words & pictures by NICOLLE NEULIST
Sam F. Davis Stakes weekend at Tampa Bay Downs has taken root as my winter tradition. I visited Oldsmar, Florida, for the first time last year during this same weekend, and I loved it so much I had to return this year.
Saturday’s Festival Preview Day is everything a big race day should be. The grandstand and the apron are busy, but there is space to move around. For someone who does not love huge crowds, it’s a happy medium. Space along the rail or by the paddock is plentiful; i.e., you’re guaranteed to get a good view of your favorite horse.
The Sam F. Davis Stakes (G3) headlined Saturday’s card, and one of its entrants started my day. Just after arriving at the track, I spotted Sam F. Davis contender Fact Finding getting a little race day hose-off. The distinctive roan, undefeated in three starts leading into the Davis, looked alert, happy, and well settled-in as the sun rose behind him. Though Fact Finding would not keep his spotless record intact that afternoon, another contender did.
McCraken, a three-time winner at Churchill Downs last year, reasserted his status as a top Kentucky Derby contender. Despite being off since November 26, he showed little sign of rust. He rallied for a measured 1½-length victory over Tapwrit and pacesetter State of Honor. In the winner’s circle, McCraken got love pats from grateful connections in awe of their star sophomore.
In Saturday’s Endeavour Stakes (G3), a turf route for fillies and mares, Isabella Sings showed off her signature tactic: enthusiastically motoring on the front end and playing catch-me-if-you-can. Light In Paris looked to threaten the runaway pacesetter on the turn, but Isabella Sings had even more in reserve. She drew away again to cross the wire three comfortable lengths in front. As the sun began to fade, Isabella Sings strolled into a place that just eluded her last year in the Hillsborough Stakes (G2) – the Tampa Bay Downs winner’s circle.
However, it does not have to be a big race day for it to be a fun one. I spent four days in Tampa, and visited the track each day. Each morning, I got there early enough to take in some morning workouts. Afternoons at the racetrack have the thrill of competition, but the morning brings a welcome change of pace, the less regimented beauty of horses stretching their legs in the sunlight.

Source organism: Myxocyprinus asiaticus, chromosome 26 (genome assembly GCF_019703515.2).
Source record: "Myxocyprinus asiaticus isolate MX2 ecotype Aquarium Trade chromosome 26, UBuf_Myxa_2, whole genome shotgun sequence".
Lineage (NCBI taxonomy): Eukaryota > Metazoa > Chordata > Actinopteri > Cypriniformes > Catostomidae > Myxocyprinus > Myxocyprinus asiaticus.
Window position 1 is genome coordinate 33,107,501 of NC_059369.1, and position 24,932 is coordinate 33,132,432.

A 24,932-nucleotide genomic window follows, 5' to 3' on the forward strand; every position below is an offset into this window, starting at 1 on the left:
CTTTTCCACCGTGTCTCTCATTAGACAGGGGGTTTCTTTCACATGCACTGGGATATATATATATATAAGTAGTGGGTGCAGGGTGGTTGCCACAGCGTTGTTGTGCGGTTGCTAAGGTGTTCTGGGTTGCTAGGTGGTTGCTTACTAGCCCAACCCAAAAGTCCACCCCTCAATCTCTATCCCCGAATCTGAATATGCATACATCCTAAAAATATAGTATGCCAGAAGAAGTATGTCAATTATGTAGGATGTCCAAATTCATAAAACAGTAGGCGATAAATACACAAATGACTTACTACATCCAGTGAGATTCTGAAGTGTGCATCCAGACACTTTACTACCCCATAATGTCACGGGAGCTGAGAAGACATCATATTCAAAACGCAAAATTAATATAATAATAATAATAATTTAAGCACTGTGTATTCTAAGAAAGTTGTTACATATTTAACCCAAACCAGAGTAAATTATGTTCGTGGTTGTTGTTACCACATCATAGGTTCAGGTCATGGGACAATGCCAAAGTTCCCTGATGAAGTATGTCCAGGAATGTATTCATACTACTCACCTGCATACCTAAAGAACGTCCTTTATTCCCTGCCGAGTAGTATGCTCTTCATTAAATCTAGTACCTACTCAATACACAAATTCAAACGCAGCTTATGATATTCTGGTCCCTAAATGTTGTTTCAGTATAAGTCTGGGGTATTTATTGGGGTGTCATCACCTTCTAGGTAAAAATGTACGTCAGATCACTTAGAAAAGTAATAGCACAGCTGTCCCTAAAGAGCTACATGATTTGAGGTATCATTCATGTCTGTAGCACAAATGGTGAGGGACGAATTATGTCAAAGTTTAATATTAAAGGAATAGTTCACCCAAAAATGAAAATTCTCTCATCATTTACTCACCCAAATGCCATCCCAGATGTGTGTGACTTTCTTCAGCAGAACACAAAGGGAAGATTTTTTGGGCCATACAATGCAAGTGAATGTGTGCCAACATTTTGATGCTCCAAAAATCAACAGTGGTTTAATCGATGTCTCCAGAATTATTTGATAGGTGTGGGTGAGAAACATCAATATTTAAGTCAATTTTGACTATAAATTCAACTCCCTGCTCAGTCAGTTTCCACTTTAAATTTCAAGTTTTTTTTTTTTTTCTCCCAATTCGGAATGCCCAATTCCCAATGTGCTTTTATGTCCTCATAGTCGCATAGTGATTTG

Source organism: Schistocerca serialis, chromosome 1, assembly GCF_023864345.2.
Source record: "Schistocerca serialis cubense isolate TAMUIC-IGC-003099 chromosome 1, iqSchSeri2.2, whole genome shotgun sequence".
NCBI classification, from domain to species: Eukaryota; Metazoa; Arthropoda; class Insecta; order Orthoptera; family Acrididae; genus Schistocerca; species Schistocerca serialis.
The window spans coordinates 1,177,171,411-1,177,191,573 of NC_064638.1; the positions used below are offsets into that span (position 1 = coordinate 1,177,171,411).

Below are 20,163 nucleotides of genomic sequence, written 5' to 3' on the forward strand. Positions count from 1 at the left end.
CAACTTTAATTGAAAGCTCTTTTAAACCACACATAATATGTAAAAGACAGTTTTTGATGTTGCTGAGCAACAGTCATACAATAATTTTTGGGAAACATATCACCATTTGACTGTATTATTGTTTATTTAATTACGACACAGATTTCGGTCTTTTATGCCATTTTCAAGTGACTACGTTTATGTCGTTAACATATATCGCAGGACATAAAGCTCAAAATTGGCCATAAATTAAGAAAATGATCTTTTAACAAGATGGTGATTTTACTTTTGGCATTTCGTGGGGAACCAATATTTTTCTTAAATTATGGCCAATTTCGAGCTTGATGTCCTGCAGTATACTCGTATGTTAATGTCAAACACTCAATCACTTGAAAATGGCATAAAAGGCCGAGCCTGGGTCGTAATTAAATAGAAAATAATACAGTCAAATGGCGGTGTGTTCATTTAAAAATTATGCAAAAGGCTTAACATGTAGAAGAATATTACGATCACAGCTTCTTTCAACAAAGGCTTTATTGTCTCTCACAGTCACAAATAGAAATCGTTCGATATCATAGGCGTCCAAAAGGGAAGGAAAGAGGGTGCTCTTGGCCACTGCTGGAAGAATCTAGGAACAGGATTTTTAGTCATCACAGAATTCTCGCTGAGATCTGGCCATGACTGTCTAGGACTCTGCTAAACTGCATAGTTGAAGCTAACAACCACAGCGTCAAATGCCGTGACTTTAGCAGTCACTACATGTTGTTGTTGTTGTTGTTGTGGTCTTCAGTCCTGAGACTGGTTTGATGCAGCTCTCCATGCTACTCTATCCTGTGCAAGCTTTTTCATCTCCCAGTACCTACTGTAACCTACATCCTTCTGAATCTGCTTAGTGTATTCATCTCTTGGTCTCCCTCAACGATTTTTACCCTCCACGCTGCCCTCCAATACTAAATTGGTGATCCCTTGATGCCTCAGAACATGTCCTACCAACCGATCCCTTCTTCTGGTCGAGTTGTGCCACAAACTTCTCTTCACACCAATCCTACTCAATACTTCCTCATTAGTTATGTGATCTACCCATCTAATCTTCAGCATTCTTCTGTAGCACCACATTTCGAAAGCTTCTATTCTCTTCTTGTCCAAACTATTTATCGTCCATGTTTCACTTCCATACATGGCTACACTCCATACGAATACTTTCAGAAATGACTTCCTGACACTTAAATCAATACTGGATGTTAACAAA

In the afternoons, even on days without stakes racing, the track is lively. A mix of horseplayers, families, and groups of friends fill the apron to enjoy the horses and the warm Florida weather. Even though I don’t live in Tampa, the track feels cozy and familiar. At no other racetrack I’ve visited are people so open to chat racing with strangers in the paddock or at the rail.
Friday, I missed a perfect opportunity for a hunch bet. As the horses made their procession up the turf chute before the 7th, I peeped back at my program and noticed a Glen Hill Farm homebred named Chicago Style. As I live in Chicago, I considered putting $2 on his nose because of his name…but passed since I would go broke if I bet every fun name I saw. Perhaps he wanted to make my visit memorable; perhaps fate just wanted to tease me. Chicago Style tracked midpack, launched a sharp outside rally through the far turn, and skipped home three lengths clear at the wire.
In addition to the on-track action, Tampa Bay Downs also keeps visitors informed and engaged before and between the races.
At 10 a.m. on Saturdays they host Morning Glory Club: doughnuts, coffee, morning works, and equine insights. By the time I got to the correct corner of the grandstand for Morning Glory Club it was standing room only. Still, it was well worth being on my feet to enjoy the eclectic conversation between track announcer Richard Grunder and his guest, trainer Gerald Aschinger. They discussed topics ranging from the reasons for using shadow rolls to the differences in conformation between an ideal racehorse and an ideal polo horse.
Sunday afternoon was Family Day. Kids made chalk drawings of horses and giraffes on the concrete while moms and dads tried to beat (or eat) chalk at the windows. Future jockeys rode ponies under a lush shade tree. Best of all, Tampa Bay Downs trotted out my favorite mascot in horse racing: eleven-year-old miniature horse Mouse. Decked out in bows and heart-shaped sunglasses for Valentine’s Day, Mouse calmly munched on the grass while fans of all ages marveled at how a horse could be so tiny.
Between the competitive racing, the verdant track, the entertaining events, and the welcoming railbirds, there’s something at Tampa Bay Downs for everyone. It may become your new winter tradition, too.
Nicolle loves horse racing but especially loves Illinois racing, Curlin babies, and cute noses; follow her on Twitter @RogueClown